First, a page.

While many companies want to improve the proverbial mousetrap, Logitech International is more concerned with making a better mouse. The company is a leading maker of mice and other devices used with PCs and tablets, including joysticks, trackballs, digital pens, and keyboards. Its LifeSize subsidiary offers videoconferencing equipment that includes phones, webcams, microphones, and headsets. While Logitech does sell products directly to manufacturers -- including most of the world's largest PC makers -- the vast majority of its peripherals are sold to consumers through a global retail network.
Logitech's Ultimate Ears division develops in-ear monitors used by on-stage musicians and engineers. It also targets the consumer market with in-ear devices designed for use with portable music players. Logitech additionally provides Internet-based videoconferencing services through its video communications software unit, SightSpeed. The company also makes devices for popular third-party products like Apple's iPod, and gaming systems from Nintendo and Sony. In addition, Logitech offers a line of universal remotes used to control multiple electronic devices.
Customers located in the US account for 34% of sales. Logitech gets only a small amount of revenues from customers in Switzerland, its home country. The company has high-volume manufacturing operations in China that handle roughly half of its production; the company outsources the rest.
Revenue for Logitech was $2.3 billion in fiscal 2012, a decrease of about 2% over 2011. Retail sales were essentially flat (down 1%) on a 3% increase in unit sales offset by a 4% drop in average selling price. Logitech implemented a price drop in the second quarter of the year due to lackluster economic conditions in Western Europe and the Americas, and then exited certain product lines (primarily peripherals for Google TV). In Asia/Pacific retail sales were up 18%, led by a 58% increase in China. Sales to the OEM market were down 17%.
Adding to its woes, Logitech's 2012 profits fell 44% due primarily to lower gross margins on higher manufacturing and distribution costs, inventory adjustments, and a shift in mix of products sold toward those that cost less. Operating expenses increased as the company invested in China and in further development of its videoconferencing products lines, both key to its growth strategy. Shortly after releasing its fiscal 2012 financial results, Logitech announced plans to restructure to better align costs with business conditions and free up cash to invest in growth areas. While part of the strategy is to streamline its product offerings, the biggest savings (around 60% of an expected $80 million in savings a year) will come from the elimination of 450 jobs, a 13% reduction in workforce.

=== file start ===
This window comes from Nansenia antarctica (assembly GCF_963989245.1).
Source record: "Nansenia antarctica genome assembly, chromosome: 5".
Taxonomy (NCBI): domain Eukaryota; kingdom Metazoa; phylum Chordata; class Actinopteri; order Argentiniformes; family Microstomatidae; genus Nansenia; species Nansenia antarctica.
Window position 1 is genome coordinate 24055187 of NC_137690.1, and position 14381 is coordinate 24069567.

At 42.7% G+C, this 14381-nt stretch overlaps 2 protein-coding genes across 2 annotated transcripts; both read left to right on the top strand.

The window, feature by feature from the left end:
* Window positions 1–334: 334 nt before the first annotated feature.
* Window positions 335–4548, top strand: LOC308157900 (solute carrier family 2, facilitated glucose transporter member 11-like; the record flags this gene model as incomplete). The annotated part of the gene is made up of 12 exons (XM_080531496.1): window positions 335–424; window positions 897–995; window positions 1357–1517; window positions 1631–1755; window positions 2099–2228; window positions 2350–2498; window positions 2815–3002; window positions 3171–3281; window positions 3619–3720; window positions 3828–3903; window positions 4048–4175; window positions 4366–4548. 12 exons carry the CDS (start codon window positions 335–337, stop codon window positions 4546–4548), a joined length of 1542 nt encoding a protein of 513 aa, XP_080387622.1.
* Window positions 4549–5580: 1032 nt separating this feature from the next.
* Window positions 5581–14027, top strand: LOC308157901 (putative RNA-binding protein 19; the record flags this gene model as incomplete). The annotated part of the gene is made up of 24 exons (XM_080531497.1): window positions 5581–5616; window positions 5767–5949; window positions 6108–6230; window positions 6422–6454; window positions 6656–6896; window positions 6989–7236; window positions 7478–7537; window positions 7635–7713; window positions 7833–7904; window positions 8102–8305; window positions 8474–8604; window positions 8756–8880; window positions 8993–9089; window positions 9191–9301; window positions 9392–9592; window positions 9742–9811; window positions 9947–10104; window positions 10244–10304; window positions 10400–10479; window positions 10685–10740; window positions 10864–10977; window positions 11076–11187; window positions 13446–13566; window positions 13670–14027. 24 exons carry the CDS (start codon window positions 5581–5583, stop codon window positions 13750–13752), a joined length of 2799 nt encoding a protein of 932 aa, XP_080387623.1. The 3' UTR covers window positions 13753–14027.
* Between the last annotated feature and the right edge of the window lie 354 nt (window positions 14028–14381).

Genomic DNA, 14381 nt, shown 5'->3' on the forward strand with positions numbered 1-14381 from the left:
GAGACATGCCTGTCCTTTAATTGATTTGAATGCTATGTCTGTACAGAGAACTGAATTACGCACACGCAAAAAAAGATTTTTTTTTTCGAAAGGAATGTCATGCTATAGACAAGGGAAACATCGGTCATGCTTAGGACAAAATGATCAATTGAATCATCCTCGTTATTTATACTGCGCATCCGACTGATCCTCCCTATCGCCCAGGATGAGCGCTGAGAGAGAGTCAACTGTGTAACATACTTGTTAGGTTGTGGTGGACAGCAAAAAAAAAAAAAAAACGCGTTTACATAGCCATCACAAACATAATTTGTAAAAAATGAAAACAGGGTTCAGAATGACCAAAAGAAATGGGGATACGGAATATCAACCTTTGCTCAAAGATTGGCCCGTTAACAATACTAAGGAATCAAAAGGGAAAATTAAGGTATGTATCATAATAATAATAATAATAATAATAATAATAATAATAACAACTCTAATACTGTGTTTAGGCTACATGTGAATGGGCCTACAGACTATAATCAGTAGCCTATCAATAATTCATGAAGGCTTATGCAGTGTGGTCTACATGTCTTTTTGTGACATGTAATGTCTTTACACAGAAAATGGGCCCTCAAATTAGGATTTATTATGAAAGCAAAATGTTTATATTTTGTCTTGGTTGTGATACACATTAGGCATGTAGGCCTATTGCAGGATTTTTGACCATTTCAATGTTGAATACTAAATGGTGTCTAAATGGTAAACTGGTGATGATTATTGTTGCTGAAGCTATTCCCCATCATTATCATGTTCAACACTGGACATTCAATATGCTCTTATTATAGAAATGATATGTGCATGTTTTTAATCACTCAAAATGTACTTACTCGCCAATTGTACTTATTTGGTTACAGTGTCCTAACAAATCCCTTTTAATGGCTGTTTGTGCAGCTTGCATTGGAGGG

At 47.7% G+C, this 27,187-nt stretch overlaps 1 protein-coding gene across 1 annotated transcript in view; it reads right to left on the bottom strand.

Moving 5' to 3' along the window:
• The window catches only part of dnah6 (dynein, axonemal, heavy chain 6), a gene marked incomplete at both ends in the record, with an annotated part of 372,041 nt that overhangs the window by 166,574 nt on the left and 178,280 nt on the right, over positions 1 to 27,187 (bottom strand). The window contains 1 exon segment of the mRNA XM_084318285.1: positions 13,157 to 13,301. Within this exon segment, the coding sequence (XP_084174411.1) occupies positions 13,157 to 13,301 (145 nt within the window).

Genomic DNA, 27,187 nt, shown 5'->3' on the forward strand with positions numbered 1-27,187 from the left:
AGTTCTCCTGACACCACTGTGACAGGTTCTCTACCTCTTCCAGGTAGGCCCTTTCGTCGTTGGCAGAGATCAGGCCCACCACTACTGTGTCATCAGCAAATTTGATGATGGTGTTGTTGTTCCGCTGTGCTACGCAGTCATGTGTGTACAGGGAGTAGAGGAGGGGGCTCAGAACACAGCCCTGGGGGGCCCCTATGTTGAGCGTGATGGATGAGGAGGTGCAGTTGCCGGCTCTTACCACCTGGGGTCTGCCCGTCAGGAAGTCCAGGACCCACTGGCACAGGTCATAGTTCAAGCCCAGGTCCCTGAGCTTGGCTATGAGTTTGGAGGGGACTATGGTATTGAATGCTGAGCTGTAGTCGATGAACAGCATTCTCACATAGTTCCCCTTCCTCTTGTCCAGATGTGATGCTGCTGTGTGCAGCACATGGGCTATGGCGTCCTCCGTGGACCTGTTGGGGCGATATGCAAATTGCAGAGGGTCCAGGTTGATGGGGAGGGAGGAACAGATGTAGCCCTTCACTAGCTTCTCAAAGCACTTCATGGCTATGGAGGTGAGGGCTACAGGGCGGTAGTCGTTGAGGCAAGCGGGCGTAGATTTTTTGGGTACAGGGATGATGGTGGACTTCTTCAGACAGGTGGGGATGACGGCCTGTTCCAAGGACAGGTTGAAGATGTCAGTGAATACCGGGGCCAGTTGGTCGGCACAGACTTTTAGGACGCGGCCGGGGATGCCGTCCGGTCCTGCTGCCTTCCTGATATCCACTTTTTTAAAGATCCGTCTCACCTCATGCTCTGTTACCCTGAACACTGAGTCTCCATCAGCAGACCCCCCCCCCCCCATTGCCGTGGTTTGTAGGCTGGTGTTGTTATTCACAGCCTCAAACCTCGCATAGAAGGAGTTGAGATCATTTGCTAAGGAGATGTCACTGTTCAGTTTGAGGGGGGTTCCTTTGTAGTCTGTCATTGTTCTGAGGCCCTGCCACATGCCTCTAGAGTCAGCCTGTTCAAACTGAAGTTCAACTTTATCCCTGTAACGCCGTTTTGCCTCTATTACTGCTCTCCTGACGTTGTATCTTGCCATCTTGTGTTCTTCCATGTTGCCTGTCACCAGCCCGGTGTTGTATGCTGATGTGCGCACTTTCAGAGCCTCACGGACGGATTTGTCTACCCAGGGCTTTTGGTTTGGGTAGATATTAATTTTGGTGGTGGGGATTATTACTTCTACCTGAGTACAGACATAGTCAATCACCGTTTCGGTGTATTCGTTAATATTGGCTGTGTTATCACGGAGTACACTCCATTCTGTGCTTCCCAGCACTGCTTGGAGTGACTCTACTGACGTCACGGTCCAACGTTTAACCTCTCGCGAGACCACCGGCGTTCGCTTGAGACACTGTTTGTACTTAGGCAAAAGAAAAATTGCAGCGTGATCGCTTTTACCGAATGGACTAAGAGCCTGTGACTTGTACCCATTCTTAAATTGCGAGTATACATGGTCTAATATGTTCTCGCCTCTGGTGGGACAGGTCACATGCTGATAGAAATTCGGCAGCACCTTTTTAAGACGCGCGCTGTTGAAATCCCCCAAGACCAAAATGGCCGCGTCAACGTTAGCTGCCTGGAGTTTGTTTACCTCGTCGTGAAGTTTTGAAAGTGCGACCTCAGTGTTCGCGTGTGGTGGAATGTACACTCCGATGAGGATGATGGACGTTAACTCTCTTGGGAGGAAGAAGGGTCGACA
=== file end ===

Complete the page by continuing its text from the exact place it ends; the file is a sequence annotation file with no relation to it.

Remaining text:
Logitech is targeting growth in video conferencing, unified communications, audio products, and peripherals for mobile products. Product development efforts for tablets and other mobile devices resulted in the Logitech Keyboard Case for the iPad 2 and wireless portable speakers. The company also believes that its LifeSize family of videoconferencing products will enjoy more growth. Geographically, Logitech is looking to expand its presence in emerging retail markets such as India, Latin America, and Russia, in addition to China.
Logitech has used acquisitions to build its videoconferencing product line. The company purchased Milan-based mobile videoconferencing software developer Mirial in 2011 to tap the booming global smartphone market. In 2010 the company bought the assets of Norway-based network firewall and network address translation product maker Paradial to enable more reliable video communications over secured networks. The purchases bolstered its LifeSize Communications subsidiary, which it acquired in 2009 for $405 million. LifeSize's products include the Passport, a small business videoconferencing system touted as a less expensive alternative to similar equipment from Cisco Systems and Polycom.
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